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Businesses want to get back to work – on their terms

There have been many articles regarding the future of the office. Pundits are speculating about its new form and whether the office will even survive the coronavirus pandemic. We suspect the office will survive in an improved form, but these passing concerns may be missing the forest for the trees.

RUTH COLP HABER

The real revolution that may be taking place is in the relationship between landlords and tenants. Virtually all of the legal commentators have opined that the tenants who have been unable to use their offices for months due to the pandemic are still liable for the rent under those leases.

Consider the absurdity of the present situation. In what other commercial transaction are people required to pay for services that are impossible due to government order or at the very least dangerous to use? Good luck getting paid in any other business for goods and services that are not provided. Accordingly, tenants are understandably enraged. Landlords, faced with their own ongoing costs of operations, employees, taxes and debt service obligations are understandably worried and defensive. And as commercial and residential rent payments are missed, the risk to the banks and the collateralized mortgage-backed securities market will rise if present trends continue.

You have may have noticed a recent New York Times article which discussed a regional office leasing broker who was roundly criticized in the industry for offering assistance to tenants and attempting to renegotiate their leases. Our company also sent out e-mails offering similar services and were accused by one landlord of engaging in “predatory” practices. That was because we had the effrontery to represent our clients’ interests vigorously by suggesting tenants should consider seeking relief from their landlord if they could demonstrate with appropriate financial information that they could not pay their rent due to the economic crisis.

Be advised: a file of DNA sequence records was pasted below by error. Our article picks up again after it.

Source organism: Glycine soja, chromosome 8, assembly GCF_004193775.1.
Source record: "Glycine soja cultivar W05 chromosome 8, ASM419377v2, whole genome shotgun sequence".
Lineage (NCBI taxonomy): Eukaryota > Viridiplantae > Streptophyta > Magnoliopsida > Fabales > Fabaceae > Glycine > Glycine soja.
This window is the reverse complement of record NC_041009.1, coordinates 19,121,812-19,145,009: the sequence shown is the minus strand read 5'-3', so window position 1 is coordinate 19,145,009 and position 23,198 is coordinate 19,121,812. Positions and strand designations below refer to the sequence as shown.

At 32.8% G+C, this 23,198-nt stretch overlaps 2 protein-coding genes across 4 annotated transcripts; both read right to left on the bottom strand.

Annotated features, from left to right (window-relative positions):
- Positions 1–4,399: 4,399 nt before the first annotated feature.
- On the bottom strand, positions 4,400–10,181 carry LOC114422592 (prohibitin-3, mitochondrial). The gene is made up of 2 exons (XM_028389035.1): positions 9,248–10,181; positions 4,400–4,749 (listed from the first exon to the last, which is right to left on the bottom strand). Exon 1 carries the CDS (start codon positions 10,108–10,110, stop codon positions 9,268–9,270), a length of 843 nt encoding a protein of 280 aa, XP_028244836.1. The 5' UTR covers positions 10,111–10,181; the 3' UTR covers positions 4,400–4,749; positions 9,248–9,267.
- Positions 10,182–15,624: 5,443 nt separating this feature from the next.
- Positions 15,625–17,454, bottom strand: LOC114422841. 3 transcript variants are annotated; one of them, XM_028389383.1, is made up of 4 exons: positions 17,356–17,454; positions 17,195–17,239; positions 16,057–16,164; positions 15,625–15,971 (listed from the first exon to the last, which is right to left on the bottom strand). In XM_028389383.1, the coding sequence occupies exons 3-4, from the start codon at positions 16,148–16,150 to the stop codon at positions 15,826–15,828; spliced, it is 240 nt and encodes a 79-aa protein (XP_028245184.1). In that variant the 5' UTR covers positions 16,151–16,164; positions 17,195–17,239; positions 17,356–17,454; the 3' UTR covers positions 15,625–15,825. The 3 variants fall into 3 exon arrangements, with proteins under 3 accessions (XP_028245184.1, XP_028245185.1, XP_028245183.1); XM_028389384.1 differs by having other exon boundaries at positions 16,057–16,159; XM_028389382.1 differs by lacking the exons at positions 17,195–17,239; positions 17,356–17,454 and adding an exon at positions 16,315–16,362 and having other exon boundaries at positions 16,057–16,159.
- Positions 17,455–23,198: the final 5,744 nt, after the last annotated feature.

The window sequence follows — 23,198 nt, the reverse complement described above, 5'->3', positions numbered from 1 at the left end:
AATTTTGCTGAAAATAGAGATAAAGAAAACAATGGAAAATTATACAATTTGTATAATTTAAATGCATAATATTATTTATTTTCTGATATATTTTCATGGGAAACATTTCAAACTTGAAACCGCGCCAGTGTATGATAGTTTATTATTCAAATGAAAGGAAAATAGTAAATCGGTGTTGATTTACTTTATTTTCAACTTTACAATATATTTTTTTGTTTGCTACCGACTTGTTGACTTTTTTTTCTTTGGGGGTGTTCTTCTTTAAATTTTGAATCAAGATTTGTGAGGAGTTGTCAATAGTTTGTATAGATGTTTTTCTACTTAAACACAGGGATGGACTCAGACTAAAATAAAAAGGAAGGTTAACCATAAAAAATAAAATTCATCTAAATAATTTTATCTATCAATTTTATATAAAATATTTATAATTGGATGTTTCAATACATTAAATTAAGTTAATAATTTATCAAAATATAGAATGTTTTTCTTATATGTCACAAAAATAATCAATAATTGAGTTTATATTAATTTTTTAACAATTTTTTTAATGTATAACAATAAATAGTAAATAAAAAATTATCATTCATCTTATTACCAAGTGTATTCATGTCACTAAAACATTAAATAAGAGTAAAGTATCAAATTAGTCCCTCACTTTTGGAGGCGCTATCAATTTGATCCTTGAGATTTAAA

Due to the crisis, the real estate world has been turned upside down and the leverage has been totally flipped. Previously, New York City landlords in quality buildings were accustomed to sitting back and receiving over $100 per square foot for space as tenants bid up the price. Today, no tenant wants to be the first to go back to the office and they are all rethinking their plans as they evaluate their options for working remotely while wrestling with safety and liability issues. This has put shocked landlords on the back foot. Businesses do want to get back to office work in some fashion, but the question is when and how.

Further, it is becoming increasingly clear that tenants are not going to be caught flat-footed again. As a result, the terms of office leases are changing as tenants are wising up and asserting their rights. Some of the potential changes to leases are the following:

1)        Tenants are demanding shorter and more flexible leases with the right to cancel. WeWork started that trend, and it will accelerate.

2)        Tenants do not want to be locked into unrealistically high future rents in the out years on their leases. Accordingly, there is much discussion about pegging rents to a market basket of rents in comparable buildings via a formula such as an average.  Obviously, should rents rise that will be a function of a stronger economy, but with a formula tenants will be protected on the downside if the recession persists.

3)        Percentage rent based upon transparent metrics (sometimes used in retail) may now be incorporated into office leases.

4)        Reset provisions offering lower rents if the market changes after a fixed period of time.

5)        Protection or insurance for tenants in the event of a pandemic or other natural disaster so that they do not have to pay rent.

Ruth Colp-Haber is president and CEO of Wharton Property Advisors

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